TALES FROM MALAYSIA: BETWEEN TWO WORLDS    Nathan Fischer (gtr)    SOUNDSET 1114 (48:01)

DUARTE Getaran Jura, Variations on a Malaysian Song, op. 125. Gubahanku, Variations on an Indonesian Song, op. 124 CESARCZYK Jong Jong Inai ZOHN On a Malaysian Song FAIZAH SYED MOHAMMED Incantation of Ulek Mayang LINDSEY-CLARK Malaysian Sunrise. Malaysian Landscape TERBRACK Sia-Sia T. H. SONG Exile is Injury (arr. W-D. Tan/Fischer) A. ALI Salji SAMAD Three Malaysian Popular Songs (both arr. Fischer)

A celebration of different worlds. Not just Malaysia (itself between many worlds geographically), but a meeting of Orient and Occident. John Duarte offers two sets of variations, composed for the 1996 guitar camp of the Classical Guitar Society of Malaysia. The first, on a popular song from 1960, Getaran Jura (Vibrations of the Soul) which was featured in a film whose subject focused on what happens between castes. A sort of Malaysian Romeo and Juliet, the haunting song is subject to imaginative variations; the work is beautifully written and superbly performed here by Nathan Fischer. The other set draws on an Indonesian popular song. Like Suarte’s other set, this one has theme, four variations and finale; in this latter case, the finale is infused with gamelan-inspired sonorities.

The beautifully interior On a Malaysian Song by Andrew Zohn was written for the same reason, but for the 2015 camp; Fischer’s controlled “fade” at the end is a thing of wonder.

The use of Malaysian and, later in the recital, Indonesian melodies works superbly well. Paul Cesarczyk’s one-minute take on a traditional Malaysian song, Jong Jong Inai (Let’s go, let’s go, Henna) is delightful.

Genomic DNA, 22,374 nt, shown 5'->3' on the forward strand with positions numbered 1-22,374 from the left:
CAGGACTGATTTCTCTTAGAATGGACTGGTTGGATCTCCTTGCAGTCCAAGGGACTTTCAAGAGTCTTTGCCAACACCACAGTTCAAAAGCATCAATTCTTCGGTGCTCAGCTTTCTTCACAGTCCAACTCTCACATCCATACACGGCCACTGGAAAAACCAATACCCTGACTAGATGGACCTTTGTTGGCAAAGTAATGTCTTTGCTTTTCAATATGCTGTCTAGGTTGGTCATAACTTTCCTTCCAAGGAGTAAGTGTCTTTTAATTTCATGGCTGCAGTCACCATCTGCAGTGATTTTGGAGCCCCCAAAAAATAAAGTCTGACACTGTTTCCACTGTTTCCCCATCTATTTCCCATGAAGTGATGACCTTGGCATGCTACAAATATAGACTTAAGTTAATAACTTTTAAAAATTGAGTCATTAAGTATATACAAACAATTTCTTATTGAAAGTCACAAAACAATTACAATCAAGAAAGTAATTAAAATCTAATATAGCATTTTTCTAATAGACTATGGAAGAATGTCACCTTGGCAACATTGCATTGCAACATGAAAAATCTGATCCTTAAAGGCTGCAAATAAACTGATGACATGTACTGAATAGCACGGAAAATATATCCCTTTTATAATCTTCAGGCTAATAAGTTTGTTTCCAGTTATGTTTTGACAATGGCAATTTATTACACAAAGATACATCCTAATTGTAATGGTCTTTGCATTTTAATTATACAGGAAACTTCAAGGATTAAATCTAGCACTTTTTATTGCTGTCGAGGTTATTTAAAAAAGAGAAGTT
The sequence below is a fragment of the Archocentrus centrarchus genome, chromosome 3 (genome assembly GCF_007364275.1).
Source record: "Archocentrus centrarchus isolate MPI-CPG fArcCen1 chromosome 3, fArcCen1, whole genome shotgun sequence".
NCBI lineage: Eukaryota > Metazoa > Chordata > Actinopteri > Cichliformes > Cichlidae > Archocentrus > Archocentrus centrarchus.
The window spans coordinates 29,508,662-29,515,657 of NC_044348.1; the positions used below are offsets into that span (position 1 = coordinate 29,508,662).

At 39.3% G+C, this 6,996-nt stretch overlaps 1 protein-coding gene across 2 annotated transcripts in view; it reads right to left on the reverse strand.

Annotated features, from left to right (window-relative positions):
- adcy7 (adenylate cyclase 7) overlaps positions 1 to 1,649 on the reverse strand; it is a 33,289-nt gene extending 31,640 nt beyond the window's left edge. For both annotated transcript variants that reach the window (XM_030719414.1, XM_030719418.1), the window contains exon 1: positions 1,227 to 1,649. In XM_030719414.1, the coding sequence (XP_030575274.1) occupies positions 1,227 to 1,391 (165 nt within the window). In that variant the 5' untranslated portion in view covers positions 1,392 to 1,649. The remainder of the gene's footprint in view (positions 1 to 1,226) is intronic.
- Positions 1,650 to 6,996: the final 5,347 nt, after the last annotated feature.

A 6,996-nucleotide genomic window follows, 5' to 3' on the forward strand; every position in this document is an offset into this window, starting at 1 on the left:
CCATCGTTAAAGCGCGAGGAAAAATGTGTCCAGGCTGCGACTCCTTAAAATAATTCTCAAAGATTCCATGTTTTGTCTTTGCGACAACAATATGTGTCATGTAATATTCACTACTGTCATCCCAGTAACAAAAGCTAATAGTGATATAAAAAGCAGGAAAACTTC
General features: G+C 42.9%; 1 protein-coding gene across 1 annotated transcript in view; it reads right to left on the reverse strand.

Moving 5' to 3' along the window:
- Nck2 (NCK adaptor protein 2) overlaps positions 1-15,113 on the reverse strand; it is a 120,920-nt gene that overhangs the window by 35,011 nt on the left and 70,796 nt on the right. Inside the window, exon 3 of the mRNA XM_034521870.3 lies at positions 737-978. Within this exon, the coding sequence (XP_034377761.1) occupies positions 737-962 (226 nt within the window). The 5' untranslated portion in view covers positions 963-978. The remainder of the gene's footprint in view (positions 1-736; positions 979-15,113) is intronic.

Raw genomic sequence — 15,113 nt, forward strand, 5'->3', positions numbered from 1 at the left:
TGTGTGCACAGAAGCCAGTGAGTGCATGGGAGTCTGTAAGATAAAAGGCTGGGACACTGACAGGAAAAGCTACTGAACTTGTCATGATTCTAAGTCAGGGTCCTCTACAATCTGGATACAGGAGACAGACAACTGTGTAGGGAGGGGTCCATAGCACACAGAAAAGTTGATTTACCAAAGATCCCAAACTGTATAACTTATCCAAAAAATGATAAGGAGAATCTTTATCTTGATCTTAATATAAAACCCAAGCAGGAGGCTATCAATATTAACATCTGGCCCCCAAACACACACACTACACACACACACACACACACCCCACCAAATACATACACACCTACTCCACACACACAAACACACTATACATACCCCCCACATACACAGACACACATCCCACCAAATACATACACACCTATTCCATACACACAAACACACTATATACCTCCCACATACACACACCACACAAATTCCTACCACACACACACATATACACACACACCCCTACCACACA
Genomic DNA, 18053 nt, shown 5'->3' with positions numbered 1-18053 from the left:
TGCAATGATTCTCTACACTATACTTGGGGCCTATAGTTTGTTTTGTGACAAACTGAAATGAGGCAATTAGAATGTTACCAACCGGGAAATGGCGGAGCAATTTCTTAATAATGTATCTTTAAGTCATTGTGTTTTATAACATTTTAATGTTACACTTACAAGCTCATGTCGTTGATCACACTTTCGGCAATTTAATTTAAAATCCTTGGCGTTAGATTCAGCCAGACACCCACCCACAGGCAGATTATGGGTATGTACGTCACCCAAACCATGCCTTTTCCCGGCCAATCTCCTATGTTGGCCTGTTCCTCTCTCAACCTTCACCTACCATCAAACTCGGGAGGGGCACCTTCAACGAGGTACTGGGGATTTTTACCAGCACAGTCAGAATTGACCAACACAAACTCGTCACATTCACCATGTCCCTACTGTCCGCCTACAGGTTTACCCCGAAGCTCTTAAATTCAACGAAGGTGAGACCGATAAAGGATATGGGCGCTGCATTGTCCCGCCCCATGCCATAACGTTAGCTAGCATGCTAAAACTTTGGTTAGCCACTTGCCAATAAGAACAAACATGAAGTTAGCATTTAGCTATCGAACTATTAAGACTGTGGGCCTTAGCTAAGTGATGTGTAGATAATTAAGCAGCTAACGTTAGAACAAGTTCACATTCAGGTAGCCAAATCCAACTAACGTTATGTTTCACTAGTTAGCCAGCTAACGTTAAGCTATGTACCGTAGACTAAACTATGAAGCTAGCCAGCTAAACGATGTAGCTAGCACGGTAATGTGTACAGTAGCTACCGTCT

The lovely story of Salji (Snow) concerns the composer Amirah Ali and how her first experience of the white stuff was as a graduate student at Northern Illinois University. It is a tranquil, restive piece; Ali captures well the sense of comfort and security snow can bring, and its otherworldliness.

Originally for choir and arranged here by Wann-Dar Tan, the elusive Exile is Injury includes tasteful, rhythmic knockings on the instrument. Three haunting popular songs by Az Samad, a well-known name in Kuala Lumpur; Fischer’s rhythmic sense is impeccable, giving the music a sort of restrained buoyancy until the final number, where the music seems to take wing like a freed bird.

The first Malaysian woman to compose a concert work for the classical guitar, Sharifah Faizah Syed Mohammed’s Incantation of Ulek Mayang tells of a fairy tale in which ritual song and dance is used to celebrate local spirits.  A short piece, it weaves its tale concisely, using the sparest of textures to conjure up a time of magic. It is one of the glories of this disc.